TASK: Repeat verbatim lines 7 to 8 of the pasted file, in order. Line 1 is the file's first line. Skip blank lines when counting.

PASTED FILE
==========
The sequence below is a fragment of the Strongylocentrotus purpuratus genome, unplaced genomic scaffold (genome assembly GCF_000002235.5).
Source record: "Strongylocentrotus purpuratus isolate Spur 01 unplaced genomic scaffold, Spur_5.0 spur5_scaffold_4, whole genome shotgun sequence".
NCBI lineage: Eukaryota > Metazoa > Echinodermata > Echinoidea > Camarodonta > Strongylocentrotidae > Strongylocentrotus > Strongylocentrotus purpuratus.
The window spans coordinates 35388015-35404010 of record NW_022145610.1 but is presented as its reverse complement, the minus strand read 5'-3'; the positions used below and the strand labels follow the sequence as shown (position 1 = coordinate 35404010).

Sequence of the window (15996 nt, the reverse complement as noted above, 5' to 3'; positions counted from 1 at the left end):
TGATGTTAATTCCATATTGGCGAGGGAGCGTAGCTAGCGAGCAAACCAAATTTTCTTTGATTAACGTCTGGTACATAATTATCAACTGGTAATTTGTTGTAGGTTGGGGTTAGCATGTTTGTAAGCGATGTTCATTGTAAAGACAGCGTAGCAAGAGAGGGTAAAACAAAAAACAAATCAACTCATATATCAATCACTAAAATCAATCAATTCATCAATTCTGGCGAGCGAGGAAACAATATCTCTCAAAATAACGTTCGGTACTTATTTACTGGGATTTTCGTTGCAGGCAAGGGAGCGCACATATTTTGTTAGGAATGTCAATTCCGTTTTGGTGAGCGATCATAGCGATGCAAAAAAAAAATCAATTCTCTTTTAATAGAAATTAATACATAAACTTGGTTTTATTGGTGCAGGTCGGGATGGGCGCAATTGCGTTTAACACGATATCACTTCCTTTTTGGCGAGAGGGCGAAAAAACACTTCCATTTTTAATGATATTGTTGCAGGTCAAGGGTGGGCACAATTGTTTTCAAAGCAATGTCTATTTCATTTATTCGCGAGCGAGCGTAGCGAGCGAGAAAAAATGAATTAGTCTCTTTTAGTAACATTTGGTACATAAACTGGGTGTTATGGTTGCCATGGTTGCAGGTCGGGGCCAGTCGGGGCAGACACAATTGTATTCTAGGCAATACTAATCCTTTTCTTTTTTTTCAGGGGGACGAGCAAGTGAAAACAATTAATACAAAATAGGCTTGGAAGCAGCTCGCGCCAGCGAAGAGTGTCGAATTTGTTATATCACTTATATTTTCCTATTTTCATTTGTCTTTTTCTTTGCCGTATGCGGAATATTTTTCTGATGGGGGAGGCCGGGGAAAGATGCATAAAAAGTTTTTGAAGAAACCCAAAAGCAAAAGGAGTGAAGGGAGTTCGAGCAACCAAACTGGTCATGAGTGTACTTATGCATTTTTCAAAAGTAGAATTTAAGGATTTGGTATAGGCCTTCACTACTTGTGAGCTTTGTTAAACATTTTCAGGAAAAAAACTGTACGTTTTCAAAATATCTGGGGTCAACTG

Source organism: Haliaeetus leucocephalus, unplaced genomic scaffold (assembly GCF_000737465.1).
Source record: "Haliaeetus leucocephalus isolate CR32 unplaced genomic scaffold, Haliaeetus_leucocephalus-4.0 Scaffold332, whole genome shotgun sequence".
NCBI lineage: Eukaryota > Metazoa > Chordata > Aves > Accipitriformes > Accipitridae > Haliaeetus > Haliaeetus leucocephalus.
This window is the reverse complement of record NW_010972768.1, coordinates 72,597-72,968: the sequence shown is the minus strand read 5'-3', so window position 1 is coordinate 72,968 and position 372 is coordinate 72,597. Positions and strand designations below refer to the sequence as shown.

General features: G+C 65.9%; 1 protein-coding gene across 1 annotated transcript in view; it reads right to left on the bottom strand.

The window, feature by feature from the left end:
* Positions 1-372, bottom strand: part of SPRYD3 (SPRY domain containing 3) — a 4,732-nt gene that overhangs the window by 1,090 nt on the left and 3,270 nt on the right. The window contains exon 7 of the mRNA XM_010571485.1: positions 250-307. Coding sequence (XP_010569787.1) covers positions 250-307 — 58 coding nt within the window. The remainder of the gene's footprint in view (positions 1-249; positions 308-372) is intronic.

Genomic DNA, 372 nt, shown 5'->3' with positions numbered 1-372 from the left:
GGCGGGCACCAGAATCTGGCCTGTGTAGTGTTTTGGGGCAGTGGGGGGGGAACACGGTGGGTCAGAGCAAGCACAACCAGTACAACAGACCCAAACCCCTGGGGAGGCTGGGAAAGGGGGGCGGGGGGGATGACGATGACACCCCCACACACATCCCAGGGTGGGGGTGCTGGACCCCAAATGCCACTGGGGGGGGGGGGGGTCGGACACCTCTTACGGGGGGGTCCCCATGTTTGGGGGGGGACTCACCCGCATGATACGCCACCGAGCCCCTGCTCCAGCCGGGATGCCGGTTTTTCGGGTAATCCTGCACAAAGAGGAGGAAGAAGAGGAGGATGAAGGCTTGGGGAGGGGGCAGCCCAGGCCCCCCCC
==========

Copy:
Source organism: Haliaeetus leucocephalus, unplaced genomic scaffold (assembly GCF_000737465.1).
Source record: "Haliaeetus leucocephalus isolate CR32 unplaced genomic scaffold, Haliaeetus_leucocephalus-4.0 Scaffold332, whole genome shotgun sequence".